Both for those who survived and for those who came after, the Holocaust appears to exceed the representational capacity of language, and thus to cast suspicion on the ability of words to convey reality. And for the second generation [those who inherited the wound but did not experience its infliction], the question is not even how to speak but, more profoundly, if one has a right to speak, a delegitimation of the speaking self that, turned outward, interrogates the authority, the privilege of all speech. (Spiegel, 2009, p. 7)

It is for this reason, Spiegel suggests, that the historians who came of age in the 1970s and 1980s became suspicious of their ability to represent truth. Not only were the events of the Holocaust fundamentally indescribable to any adequate degree, but the language itself seemed stricken to silence. There were simply no words to describe the reality. Only grammars — conjugations of understood essences — retained their capacity to convey; to construct meaning.

Pretensions of intellectual objectivity died at Auschwitz. Or rather, argues Spiegel, they died following innumerable failed attempts to describe what it was like to have been there. And this had a fundamental impact on what it meant to do history.

the emergence of poststructuralism under the sign of the linguistic turn bespoke the end of the confident, optimistic era of European Enlightenment with its faith in the continual progress of human history under the aegis of scientific learning and methods and, not least among them, scientific history. (Spiegel, 2009, p. 8 )

A new call was thus raised; rather than celebrating individual events or actors, context became king. For thirty years, social and cultural histories reigned.

But there has recently been some disgruntlement.  Analyses of language and its constructions are beginning to sound hollow. Continue reading Historiographic essay: “Whither history?”

Becoming a Psychologist-Historian

Kelli Vaughn-BlountIn the latest issue of the American Journal of Psychology, 122(1), Kelli Vaughn-Blount (pictured left) answers — with co-authors Alexandra Rutherford, David Baker, and Deborah Johnson — two key questions: Why do history in psychology?  And how do I get started?

More than 40 years ago, psychologist-historian Robert Watson argued that the study of history was of particular salience to psychology. In this article we explore the relationship between psychology and history and argue that the psychologist-­historian plays a vital role in the discipline of psychology. We provide a brief overview of the emergence of the history of psychology as a professional subdiscipline, describe who psychologist­-historians are, explain why they are needed, and detail how to join their ranks. We argue that increasing historical sophistication among psychologists will have beneficial effects on research and teaching, and we invite all psychologists to participate in the making of psychology’s history.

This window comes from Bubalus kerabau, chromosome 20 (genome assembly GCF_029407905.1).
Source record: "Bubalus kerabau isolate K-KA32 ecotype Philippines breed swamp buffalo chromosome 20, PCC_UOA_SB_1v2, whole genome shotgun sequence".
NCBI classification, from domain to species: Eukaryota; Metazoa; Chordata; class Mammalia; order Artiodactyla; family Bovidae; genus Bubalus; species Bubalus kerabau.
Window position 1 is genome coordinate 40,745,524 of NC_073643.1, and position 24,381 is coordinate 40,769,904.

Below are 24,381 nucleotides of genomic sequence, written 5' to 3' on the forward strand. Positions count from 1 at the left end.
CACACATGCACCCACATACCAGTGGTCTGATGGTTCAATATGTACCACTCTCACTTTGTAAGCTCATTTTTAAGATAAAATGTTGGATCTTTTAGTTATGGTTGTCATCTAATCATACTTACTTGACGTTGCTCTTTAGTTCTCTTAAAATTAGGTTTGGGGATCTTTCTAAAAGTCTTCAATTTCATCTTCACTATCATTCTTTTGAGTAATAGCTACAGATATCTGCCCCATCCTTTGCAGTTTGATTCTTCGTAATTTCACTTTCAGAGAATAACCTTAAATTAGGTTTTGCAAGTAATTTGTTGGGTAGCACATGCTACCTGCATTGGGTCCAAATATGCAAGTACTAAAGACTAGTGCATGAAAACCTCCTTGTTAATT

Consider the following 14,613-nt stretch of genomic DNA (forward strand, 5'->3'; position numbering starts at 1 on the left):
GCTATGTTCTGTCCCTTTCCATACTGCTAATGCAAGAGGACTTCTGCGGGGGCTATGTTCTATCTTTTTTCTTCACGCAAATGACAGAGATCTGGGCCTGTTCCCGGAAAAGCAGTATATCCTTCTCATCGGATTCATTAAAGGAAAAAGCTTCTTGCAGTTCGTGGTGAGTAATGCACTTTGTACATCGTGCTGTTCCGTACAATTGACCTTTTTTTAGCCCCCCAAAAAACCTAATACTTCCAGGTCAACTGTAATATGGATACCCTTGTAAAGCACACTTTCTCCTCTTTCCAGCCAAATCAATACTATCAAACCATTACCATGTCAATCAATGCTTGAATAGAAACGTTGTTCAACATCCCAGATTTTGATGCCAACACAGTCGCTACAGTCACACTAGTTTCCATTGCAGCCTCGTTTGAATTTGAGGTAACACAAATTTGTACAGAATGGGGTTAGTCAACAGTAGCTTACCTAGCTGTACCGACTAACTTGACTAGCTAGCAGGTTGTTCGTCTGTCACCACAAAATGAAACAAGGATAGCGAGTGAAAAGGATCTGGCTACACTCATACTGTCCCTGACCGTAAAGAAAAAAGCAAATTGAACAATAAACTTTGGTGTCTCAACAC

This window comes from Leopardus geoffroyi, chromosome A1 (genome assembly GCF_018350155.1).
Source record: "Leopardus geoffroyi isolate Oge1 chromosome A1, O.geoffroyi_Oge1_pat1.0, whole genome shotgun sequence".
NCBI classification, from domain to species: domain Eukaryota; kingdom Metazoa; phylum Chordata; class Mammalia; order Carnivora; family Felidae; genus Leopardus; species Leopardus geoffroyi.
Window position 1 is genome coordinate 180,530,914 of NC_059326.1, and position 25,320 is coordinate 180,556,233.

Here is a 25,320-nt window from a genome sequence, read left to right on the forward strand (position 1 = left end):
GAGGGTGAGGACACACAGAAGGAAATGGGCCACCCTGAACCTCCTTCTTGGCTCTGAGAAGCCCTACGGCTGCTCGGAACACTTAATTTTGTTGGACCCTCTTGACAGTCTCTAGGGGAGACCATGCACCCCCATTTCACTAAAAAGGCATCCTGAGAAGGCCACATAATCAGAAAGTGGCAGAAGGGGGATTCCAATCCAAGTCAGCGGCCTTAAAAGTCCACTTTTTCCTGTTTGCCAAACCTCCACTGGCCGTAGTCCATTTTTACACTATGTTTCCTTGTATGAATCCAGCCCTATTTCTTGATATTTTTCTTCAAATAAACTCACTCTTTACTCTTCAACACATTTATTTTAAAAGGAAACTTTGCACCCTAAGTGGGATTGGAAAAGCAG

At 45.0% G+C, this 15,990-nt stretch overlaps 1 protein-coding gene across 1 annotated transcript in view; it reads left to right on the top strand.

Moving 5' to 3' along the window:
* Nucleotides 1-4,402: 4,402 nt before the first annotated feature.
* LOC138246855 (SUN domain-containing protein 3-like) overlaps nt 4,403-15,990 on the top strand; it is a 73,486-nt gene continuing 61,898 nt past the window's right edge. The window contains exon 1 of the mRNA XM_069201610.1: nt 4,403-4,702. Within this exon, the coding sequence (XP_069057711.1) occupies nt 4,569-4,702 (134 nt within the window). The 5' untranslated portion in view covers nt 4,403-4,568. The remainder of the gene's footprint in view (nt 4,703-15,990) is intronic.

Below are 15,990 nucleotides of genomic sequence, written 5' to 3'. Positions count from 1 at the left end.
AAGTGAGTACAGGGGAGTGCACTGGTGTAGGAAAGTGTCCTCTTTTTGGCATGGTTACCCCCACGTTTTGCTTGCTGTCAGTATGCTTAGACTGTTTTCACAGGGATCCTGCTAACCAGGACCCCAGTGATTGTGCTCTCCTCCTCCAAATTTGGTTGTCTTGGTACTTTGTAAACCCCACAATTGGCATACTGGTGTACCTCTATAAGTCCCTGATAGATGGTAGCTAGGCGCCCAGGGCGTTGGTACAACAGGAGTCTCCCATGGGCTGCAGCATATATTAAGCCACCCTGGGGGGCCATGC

We wrote to Vaughn-Blount and asked to take us behind-the-scenes on her decision to write this article. This is what she said. Continue reading Becoming a Psychologist-Historian

Pickren’s vision for History of Psychology

Wade PickrenPreviously on AHP: Wade Pickren was confirmed as the new editor of History of Psychology, the official journal of the Society for the History of Psychology (division 26 of the American Psychological Association).

Just prior to making this announcement, I asked him to share his thoughts with AHP.  The result, below, is a behind-the-scenes look at the future of History of Psychology.  He writes:

I am very honored to have been chosen to be only the third editor of History of Psychology. The legacy of Michael Sokal and Jim Capshew is large and I have big shoes to fill. I look forward to the challenge of building on what they have constructed. 

I think about psychology in very broad terms in both the little p and big P senses, to use Graham Richards’ distinction. I will encourage scholarship that is just as broad for publication in the journal. 

I hope to make the journal even more inclusive in terms of topics covered and to expand even further the range of authors whose sound scholarship should be published in the journal.  I hope we can add international perspectives so that we can share in the exciting developments occurring in our field in many countries around the world.  Doing so will help us realize the importance of cultural context in both science and practice. It may well be that our best and most direct way to understand the complexities of our globalizing world is to take a historical perspective. I would want our journal, History of Psychology, to be at the forefront of providing that perspective.  Continue reading Pickren’s vision for History of Psychology